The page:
Original Research

Chieftaincy and resistance politics in Lehurutshe during the apartheid era

Arianna Lissoni
New Contree | Vol 67 | a291 | DOI: https://doi.org/10.4102/nc.v67i0.291 | © 2024 Arianna Lissoni | This work is licensed under CC Attribution 4.0
Submitted: 26 February 2024 | Published: 30 December 2013

About the author(s)

Arianna Lissoni, Department of Historical Studies, University of Johannesburg, South Africa

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This article focuses on the politics of chieftaincy in Lehurutshe, a rural region in South Africa’s North West Province, in the second half of the twentieth century. This was a period of profound social and political restructuring in the South African countryside. The imposition of Bantu Authorities, the extension of passes to African women and the deposition of Kgosi Abram Ramotshere Moiloa by the white authorities in 1957 sparked a popular struggle of resistance (better known as the Zeerust uprising or the Hurutshe revolt) that engulfed Lehurutshe in the late 1950s. The article analyses the establishment of a new political order in the aftermath of this period of resistance. It goes on to examine the attempted revival of the institution of chieftaincy by Lucas Mangope’s Bophuthatswana bantustan in the period from the mid-1970s to the late 1980s. The paper ends with the onset of another period of intense struggle over the incorporation of the “black spot” villages of Lekubu (or Braklaagte) and Mokgola (or Leeuwfontein) into Bophuthatswana in 1989. Like the Zeerust uprising of 1957-1959, the anti-incorporation struggle of 1989-1994 points to the complex and continued intersection of local political struggles for authority with liberation politics – crucially articulated through the institution of the chieftaincy - during periods of contestation over local resources.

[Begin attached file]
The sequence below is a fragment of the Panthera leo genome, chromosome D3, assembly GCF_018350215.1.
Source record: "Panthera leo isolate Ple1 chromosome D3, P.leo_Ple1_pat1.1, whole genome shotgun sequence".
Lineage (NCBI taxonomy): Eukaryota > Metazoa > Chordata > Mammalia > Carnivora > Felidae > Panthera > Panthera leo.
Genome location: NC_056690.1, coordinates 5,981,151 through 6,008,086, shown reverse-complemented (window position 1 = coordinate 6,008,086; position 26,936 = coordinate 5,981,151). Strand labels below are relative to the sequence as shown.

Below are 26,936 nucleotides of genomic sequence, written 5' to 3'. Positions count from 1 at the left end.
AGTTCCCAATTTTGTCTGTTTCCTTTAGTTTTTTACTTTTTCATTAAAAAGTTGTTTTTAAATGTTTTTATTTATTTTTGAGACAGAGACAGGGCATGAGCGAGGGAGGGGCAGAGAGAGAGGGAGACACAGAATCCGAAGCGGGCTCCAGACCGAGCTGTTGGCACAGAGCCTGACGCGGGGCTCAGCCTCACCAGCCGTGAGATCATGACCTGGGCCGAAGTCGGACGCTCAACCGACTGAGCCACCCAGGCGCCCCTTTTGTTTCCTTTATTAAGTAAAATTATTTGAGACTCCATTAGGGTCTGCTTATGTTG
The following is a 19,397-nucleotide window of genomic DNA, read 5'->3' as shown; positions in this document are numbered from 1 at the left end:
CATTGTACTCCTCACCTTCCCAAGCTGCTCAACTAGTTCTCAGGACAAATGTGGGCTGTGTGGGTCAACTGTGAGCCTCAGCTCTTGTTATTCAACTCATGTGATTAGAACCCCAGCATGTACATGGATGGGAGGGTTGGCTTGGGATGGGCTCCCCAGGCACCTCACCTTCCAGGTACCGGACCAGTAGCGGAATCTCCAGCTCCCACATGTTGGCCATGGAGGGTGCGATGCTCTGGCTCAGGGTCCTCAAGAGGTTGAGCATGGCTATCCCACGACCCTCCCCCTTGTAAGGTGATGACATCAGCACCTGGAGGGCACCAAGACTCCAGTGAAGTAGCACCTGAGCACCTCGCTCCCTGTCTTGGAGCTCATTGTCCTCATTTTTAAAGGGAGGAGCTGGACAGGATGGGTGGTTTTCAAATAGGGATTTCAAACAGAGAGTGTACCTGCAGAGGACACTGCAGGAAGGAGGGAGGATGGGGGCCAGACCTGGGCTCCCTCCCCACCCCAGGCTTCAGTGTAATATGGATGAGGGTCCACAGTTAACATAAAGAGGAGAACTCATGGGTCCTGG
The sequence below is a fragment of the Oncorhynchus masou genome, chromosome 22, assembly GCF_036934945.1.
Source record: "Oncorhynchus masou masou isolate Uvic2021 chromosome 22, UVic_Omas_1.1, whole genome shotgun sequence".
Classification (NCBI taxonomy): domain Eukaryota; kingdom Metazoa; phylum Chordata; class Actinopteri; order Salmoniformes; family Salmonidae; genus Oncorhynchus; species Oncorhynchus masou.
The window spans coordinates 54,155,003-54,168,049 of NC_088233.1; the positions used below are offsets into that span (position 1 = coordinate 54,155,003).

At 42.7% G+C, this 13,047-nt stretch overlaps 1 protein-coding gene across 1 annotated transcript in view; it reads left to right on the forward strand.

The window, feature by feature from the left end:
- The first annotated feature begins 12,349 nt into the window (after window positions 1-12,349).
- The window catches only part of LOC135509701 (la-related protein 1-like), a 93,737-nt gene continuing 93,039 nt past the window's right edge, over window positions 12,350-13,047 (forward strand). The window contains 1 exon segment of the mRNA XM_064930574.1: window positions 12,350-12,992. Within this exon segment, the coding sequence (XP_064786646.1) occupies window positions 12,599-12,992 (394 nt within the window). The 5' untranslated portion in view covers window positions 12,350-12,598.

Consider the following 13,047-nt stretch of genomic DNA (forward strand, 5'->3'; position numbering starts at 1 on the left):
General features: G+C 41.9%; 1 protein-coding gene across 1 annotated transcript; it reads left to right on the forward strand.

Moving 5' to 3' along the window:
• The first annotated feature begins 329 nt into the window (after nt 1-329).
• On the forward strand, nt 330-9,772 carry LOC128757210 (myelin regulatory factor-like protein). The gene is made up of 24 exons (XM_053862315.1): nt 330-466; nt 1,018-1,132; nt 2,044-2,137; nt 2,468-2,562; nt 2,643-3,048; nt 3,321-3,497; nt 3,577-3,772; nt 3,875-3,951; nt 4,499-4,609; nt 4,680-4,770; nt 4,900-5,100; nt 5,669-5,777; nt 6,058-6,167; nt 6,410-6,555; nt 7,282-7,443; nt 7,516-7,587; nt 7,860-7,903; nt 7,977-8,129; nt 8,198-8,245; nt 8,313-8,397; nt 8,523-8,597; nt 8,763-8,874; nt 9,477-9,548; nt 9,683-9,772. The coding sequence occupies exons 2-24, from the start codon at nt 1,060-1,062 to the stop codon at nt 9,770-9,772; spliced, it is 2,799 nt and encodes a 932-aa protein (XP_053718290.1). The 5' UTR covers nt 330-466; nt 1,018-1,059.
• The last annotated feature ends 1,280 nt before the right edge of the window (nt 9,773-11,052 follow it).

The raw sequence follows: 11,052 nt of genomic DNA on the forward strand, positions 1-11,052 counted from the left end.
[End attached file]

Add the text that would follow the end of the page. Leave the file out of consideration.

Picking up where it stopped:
Rural resistance; Chieftaincy; Anti-incorporation; Abram Moiloa; Bophuthatswana; Lehurutshe; Zeerust uprising; Lucas Mangope


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